SpaceFarers Corporation envisions a theme park centered around a facility like Arizona’s Biosphere 2, remotely located on terrain of Mars-like appearance.
Obviously, success will require working with commercial and development interests to create a unifying theme. For a host of reasons, we will be retaining the original space exploration idea. Space colonies, after all, must be sustainable in the ecological sense. Air, water, and nutrients need to be recycled, just as they were during the original Biosphere experiments. The theme must influence not only the central campus, but the surrounding community that we plan to build. We have given much of the necessary thought to whom the new development will attract, and what sort of businesses those people might bring with them. We have also considered transportation infrastructure, which does not currently exist.
The Sonoran Desert is an extreme environment. In the summer, especially at sunset, the Santa Catalina Mountains have a distinctly Mars-like aspect. The planned development will use that. It will employ available technologies as we invent or test them to compensate for the heat, dryness, and isolation of the area, using those features to advantage for demonstration purposes. With care, the Casa del Oro region, including Oracle, can become a sort of desert experimental prototype community of tomorrow. The existing Biosphere 2 campus can serve as a centerpiece and landmark for the overall project.
Reducing operations at Biosphere 2 to a tax burden, as may happen under the current University of Arizona leadership, is not part of the plan.
What we envision is a community of exceptional architecture, built from and into the native rock of the Santa Catalina Mountains. Our plan is to build infrastructure to make the community as nearly self-sustaining as possible: Its own water system, highly efficient and fully recycling, with a waste treatment plant that can return a fraction of the effluent to potable condition, the remainder to be recycled for sanitation and irrigation. The community would have its own waste treatment and distributed power generation systems. Some of the dwellings could be capable of full closure for weeks at a time. The people who live in these houses will think about Mars, or, at any rate, some off-world adventure, every day. It will happen because of their neighbor.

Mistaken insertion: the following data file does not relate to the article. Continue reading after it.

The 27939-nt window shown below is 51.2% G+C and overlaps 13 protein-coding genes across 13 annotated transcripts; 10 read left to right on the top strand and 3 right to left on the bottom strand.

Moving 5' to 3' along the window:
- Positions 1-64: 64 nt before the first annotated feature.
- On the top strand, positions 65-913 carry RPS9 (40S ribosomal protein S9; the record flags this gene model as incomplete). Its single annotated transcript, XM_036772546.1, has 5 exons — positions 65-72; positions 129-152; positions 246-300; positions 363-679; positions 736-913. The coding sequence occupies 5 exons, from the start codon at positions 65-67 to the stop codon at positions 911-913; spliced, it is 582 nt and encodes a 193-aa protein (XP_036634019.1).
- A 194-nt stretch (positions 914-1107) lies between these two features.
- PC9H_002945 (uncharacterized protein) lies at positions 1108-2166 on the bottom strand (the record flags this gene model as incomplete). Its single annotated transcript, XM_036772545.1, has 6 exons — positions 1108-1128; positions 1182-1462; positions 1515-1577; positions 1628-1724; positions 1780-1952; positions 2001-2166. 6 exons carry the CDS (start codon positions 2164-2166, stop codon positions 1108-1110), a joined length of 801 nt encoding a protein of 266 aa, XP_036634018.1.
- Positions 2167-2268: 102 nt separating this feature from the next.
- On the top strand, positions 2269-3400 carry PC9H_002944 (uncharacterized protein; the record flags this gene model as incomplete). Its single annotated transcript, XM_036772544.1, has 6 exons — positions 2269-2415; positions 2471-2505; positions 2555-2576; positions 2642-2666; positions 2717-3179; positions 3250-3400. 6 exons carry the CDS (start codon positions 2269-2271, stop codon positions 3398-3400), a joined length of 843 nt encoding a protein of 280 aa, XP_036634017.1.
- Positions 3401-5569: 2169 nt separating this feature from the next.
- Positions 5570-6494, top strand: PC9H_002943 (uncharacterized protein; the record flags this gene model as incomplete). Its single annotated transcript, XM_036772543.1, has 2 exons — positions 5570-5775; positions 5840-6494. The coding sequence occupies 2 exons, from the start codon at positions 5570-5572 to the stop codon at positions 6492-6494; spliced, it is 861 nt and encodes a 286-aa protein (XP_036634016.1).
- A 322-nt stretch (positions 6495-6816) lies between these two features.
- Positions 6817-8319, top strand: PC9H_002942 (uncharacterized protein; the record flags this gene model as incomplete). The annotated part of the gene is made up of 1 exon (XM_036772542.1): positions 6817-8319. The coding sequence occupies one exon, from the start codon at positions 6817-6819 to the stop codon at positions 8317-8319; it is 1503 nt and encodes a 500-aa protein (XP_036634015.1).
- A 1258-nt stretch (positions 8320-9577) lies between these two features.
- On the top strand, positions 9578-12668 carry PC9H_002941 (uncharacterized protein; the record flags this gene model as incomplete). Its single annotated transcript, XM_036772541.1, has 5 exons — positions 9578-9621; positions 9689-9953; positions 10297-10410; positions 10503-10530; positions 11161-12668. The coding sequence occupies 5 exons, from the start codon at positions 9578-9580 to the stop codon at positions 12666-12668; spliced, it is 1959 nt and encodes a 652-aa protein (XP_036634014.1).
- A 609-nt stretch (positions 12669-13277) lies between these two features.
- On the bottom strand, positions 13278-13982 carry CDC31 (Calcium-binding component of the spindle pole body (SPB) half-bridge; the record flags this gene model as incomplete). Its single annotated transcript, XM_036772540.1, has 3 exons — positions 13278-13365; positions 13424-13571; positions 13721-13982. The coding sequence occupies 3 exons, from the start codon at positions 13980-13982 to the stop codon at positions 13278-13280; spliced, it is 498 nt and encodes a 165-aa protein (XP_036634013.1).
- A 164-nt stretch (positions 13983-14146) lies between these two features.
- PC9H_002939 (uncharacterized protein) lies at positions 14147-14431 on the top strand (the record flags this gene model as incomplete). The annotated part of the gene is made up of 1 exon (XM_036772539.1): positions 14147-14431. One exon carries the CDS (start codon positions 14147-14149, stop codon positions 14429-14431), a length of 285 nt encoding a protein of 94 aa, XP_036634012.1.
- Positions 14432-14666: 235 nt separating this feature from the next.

At the center of the community will stand a galactic-themed retail and performance venue inside a ring wall with at least the appearance of native rock. “Sails” of flexible solar cells, visible even above the ring wall, would provide a portion of the electrical power requirements of the park, while microturbines running on methane from the septic decomposition of organic waste in fast bioreactors would supply the rest. Nothing unusual, or rare, or priceless in its culinary and artistic qualities would be in short supply inside. Even the technologies that run the place would be for sale. The streets would be populated with performers, some strangely dressed, some entirely alien in appearance, there to catalyze the fun. No few guests will join in the masquerade, exactly as they do at Renaissance fairs. Here, however, they look forward and outward rather than backward. Biosphere 2 makes the perfect centerpiece and icon for the evolving prototype community in the terran desert. It would be closed for research, with the exception that tours could be routed through it, perhaps within transparent tubes. Uniformed crews who pay $10,000 a week to be there, as if at the Biltmore Hotel, and then have to qualify intellectually and physically on top of that, would monitor the environment, evaluate technologies for use in space habitats, and maintain the one-of-a kind apparatus for the entertainment and illumination of visitors in person and online.